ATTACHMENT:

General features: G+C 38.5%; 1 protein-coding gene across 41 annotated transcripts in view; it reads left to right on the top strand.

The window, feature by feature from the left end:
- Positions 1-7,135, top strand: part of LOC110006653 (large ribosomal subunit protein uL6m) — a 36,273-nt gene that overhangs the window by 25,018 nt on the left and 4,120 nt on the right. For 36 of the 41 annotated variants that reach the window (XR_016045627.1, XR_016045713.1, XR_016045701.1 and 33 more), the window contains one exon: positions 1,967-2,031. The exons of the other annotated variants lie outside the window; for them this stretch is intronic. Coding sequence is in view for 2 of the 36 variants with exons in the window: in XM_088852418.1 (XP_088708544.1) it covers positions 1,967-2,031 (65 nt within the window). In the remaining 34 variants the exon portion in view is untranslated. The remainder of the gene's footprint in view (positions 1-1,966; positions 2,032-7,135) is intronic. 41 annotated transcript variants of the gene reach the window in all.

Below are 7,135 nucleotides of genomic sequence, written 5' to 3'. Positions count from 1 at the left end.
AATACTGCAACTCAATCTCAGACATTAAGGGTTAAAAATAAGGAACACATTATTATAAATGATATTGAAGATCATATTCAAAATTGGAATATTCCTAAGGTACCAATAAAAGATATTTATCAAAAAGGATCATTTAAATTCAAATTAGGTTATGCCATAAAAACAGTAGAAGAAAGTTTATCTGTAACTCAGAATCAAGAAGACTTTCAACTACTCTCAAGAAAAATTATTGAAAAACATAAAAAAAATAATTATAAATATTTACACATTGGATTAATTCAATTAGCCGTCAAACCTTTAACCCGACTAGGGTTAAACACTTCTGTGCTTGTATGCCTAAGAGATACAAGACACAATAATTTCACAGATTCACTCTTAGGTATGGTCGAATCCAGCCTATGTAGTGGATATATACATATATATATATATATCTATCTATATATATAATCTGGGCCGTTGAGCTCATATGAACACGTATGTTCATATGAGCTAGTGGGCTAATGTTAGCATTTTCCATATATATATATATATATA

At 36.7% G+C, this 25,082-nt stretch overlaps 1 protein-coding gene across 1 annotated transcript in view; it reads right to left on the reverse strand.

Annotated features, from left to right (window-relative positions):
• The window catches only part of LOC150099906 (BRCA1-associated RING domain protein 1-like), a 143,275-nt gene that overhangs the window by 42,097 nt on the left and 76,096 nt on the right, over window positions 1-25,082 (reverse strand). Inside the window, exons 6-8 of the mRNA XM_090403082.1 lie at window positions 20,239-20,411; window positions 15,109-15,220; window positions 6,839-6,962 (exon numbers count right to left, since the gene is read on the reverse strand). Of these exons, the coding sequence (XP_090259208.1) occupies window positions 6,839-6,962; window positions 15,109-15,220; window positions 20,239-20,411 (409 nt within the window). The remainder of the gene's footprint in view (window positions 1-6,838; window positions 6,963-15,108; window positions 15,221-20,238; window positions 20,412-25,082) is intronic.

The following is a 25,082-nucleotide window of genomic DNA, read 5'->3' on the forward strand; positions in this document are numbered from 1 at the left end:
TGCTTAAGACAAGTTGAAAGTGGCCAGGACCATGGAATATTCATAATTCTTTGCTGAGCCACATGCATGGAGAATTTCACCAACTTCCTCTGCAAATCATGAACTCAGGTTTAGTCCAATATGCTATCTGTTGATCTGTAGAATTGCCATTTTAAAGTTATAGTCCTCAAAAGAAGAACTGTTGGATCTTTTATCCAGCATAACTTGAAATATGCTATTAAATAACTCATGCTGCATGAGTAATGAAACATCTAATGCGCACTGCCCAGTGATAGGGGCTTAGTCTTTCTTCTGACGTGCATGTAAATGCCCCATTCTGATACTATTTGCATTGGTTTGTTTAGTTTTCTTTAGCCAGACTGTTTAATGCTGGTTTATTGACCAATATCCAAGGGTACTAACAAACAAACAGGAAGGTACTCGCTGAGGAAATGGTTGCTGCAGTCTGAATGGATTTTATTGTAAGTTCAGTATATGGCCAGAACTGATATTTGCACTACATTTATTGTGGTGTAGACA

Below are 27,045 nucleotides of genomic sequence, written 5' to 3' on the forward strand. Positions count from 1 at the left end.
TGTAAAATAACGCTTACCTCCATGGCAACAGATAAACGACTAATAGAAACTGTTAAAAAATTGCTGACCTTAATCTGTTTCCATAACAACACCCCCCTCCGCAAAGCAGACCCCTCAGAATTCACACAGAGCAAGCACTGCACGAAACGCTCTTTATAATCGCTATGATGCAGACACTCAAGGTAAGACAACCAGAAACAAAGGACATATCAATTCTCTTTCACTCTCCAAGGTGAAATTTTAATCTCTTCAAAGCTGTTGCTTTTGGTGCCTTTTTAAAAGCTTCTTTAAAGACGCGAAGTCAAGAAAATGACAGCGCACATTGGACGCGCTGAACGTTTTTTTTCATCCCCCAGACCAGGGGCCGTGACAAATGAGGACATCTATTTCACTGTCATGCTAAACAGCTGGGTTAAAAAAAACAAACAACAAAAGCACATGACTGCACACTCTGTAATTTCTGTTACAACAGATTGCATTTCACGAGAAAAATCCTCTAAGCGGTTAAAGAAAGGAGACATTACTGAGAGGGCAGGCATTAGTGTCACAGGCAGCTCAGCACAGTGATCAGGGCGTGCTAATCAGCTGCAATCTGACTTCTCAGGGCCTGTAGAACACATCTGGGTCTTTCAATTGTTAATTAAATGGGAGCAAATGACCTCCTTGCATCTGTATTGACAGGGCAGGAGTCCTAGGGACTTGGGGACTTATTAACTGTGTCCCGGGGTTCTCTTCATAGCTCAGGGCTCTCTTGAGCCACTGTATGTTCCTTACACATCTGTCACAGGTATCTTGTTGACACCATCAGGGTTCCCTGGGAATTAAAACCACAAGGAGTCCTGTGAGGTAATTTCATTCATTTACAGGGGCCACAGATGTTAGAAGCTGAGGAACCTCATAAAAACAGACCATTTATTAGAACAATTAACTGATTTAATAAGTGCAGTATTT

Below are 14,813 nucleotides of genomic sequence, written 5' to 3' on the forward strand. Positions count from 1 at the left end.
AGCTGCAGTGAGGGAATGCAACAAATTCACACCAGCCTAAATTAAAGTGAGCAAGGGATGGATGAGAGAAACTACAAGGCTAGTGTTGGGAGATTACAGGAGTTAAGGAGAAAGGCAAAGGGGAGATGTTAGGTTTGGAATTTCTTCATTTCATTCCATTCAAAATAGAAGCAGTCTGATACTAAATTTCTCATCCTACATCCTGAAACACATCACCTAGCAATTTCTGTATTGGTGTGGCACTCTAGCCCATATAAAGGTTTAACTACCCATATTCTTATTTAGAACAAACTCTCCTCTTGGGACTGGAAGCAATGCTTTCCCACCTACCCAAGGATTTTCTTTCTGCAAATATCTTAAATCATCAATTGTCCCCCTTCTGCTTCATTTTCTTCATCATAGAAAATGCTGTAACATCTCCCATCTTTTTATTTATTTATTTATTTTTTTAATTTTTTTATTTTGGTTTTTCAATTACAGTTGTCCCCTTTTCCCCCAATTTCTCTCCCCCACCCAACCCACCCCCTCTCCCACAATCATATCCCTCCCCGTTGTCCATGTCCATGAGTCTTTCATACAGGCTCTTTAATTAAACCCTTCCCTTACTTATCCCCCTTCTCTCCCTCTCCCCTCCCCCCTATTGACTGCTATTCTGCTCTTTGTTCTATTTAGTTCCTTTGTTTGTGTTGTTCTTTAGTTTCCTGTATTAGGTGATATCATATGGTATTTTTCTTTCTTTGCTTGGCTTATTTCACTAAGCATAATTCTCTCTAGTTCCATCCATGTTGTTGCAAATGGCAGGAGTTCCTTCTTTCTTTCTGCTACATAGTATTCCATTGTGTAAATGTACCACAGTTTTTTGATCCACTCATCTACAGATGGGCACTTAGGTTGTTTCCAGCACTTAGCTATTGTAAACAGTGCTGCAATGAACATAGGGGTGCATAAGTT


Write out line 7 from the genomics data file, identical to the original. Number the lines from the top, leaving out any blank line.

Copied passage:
Annotated features, from left to right (window-relative positions):